Economic Survey to be tabled in Parliament today: What to expect

  • HT Correspondent, Hindustan Times, New Delhi
  • Updated: Feb 26, 2016 11:03 IST
Union finance minister Arun Jaitley will table the Economic Survey 2015-2016 in the Parliament on Friday, which will be presented by chief economic advisor Arvind Subramanian. The pre-budget survey is an indicator of how the government’s finances stand and how the following year could pan out, including projections for growth. (PTI)

Finance minister Arun Jaitley will table the Economic Survey 2015-16 in Parliament on Friday.

Here are 10 things to watch out for in the pre-budget survey often described as the government’s official report card on the economy.

Growth projections

The survey will likely forecast that India’s GDP growth for next year (2016-17) will be above 8%. India is set to grow at 7.6% in 2015-16 and remains a “bright spot” amid sputtering global conditions led by a deceleration in China. Last February, the survey had said that the Indian economy had hit a “sweet spot”. What are the prospects over the next 12 months? The survey, drafted by chief economic advisor Arvind Subramanian and his team, will have a few answers.


Last year, the Economic Survey coined JAM (Jan Dhan, Aadhar and Mobile) to describe the Narendra Modi-led government’s policy philosophy aimed at making the development model more inclusive. This year’s survey is also widely expected to use a new term on similar lines.

Rural push

The NDA-government has been at the receiving at political barbs on its economic policies, with the Congress-led opposition accusing it of favouring large corporations (“suit-boot ki sarkar”) and ignoring the farm economy. The budget for 2016-17, which finance minister Arun Jaitley will present on Monday, will likely propose a major new programme for the rural sector. The Economic Survey could obliquely hint about these plans.

Parliamentary logjam

In past years, the Economic Survey has not hesitated to criticise the slow pace of reforms that are critical to push growth in India. Parliamentary standstill is holding up key initiatives including tax and labour reforms. The Economic Survey this year could hold out cues about the government’s annoyance over delayed reforms because of a stubborn Opposition.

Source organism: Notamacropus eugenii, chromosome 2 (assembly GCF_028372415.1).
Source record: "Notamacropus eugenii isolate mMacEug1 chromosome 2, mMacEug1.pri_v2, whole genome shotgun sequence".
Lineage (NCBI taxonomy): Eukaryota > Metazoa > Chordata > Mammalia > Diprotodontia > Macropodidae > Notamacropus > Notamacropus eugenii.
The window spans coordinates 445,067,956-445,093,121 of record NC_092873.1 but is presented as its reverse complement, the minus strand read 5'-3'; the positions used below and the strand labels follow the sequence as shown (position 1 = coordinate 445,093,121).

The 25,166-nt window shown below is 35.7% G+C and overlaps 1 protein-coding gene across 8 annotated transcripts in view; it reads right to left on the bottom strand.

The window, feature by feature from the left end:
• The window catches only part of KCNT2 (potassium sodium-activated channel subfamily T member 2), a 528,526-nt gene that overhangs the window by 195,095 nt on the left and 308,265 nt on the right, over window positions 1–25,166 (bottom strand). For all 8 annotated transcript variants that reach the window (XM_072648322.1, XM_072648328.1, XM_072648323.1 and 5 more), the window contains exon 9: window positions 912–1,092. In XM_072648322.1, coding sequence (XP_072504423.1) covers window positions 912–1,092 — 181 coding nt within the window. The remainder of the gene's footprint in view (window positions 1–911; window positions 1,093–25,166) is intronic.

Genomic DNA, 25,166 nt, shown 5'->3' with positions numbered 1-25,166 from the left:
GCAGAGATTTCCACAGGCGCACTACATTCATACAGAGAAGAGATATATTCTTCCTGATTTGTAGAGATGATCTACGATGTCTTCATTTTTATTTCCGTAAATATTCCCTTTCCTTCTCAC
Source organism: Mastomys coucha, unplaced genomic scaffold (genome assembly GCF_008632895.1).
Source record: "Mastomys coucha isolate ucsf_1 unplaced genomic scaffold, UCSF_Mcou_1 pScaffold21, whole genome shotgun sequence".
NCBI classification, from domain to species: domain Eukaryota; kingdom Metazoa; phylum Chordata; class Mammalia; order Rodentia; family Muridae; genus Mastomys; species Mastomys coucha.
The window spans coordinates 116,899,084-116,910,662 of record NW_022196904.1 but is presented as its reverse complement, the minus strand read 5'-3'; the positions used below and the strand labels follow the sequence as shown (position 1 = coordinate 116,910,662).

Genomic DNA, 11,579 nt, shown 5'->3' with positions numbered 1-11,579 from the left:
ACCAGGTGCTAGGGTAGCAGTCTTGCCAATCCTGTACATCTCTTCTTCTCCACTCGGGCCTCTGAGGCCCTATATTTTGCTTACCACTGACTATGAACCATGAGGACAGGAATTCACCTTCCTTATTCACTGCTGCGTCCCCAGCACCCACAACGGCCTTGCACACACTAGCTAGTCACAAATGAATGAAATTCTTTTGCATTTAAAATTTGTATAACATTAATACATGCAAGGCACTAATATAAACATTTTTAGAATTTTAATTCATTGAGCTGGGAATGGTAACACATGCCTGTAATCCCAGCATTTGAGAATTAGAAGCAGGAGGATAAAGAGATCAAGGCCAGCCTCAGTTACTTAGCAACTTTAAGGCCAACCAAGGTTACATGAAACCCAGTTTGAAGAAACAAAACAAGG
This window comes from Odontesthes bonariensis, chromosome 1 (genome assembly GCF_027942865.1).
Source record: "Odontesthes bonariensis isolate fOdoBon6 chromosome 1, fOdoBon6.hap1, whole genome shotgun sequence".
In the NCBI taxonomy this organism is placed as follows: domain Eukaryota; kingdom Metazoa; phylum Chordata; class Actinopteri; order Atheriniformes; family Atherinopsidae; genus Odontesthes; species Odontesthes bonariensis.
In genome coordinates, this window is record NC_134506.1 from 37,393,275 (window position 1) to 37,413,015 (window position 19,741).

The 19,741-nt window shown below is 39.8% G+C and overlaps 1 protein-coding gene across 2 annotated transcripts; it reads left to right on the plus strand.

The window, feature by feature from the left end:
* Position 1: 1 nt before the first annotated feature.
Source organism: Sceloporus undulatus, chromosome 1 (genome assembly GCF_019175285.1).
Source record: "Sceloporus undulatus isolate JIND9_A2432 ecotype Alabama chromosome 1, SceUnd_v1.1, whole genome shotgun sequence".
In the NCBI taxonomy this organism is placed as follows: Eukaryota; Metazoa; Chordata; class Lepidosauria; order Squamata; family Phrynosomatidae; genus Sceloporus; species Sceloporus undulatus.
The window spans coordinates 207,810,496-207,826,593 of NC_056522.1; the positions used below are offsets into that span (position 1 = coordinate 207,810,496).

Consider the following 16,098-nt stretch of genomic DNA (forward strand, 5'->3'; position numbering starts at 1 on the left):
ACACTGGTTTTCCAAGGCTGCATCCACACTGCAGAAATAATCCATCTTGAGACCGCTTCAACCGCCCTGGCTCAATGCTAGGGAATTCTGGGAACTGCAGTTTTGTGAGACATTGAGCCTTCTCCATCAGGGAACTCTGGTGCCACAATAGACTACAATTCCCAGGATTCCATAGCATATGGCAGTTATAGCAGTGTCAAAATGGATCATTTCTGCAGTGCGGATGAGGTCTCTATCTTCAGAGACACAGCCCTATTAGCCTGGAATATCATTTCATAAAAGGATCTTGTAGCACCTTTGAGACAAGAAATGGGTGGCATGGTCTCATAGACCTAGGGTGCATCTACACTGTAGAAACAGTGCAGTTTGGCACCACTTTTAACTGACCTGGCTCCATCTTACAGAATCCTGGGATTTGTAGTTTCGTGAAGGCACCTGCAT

The Centre’s plan to roll-out Goods and Services Tax (GST) from April 1, 2016, has run into stiff political opposition. The Congress wants the GST rate to be capped at 18% in the legislation itself and has demanded that the 1% entry tax to compensate the so-called “manufacturing” states be scrapped. The survey could contain the government’s observations on the status of GST’s roll-out plans.

Pay commission

The 7th Pay Commission has submitted its report and if it is accepted, it would result in an additional annual burden on the exchequer. Finance minister Arun Jaitley has recently said that Rs 1.10 lakh crore will have to be set aside in 2016-17 to meet the extra spending on pay commission and one-rank, one-pension (OROP) payouts. The survey will likely contain a few pointers on how it will affect the government’s fiscal plans.

Fiscal deficit

The government has set a fiscal deficit target of 3.9% for the current financial year and 3.5% for 2016-17. It remains to be seen if the government can adhere to the target without reducing expenditure in the wake of the ballooning wage and pension bill.


India’s exports have been declining for 14 straight months due to weak global demand. A weak export market would impact India’s overall growth story. What’s the strategy to turn the sector around that accounts for about 16% of India’s GDP? The Economic Survey could have a few answers.


Record low crude and commodity prices have aided India’s plans to keep the inflation genie firmly bottled up. With demand for energy in China, the world’s factory, falling because of a crippling industrial slide, inflation is expected to remain within manageable limits in 2016-17 as well. The survey will have a projection of what the average retail inflation rates are likely to be over the next 12 months.

Bad Loans

India’s banks have been beset with mounting bad loans. The non-performing assets (NPA) or loans that have turned bad have crossed Rs 4.3 lakh crore during the quarter-ended December. Almost all banks have seen their profits drop sharply. It could get worse in the current quarter with banks forced to set aside or “provision” a greater amount to account for these advances that have stopped yielding earnings. Besides, public sector banks are in dire need of more funds to meet the new capital adequacy norms under the global Basel III norms. Analysts will keenly watch the Economic Survey’s remarks to deal with India’s mount of bad loans.

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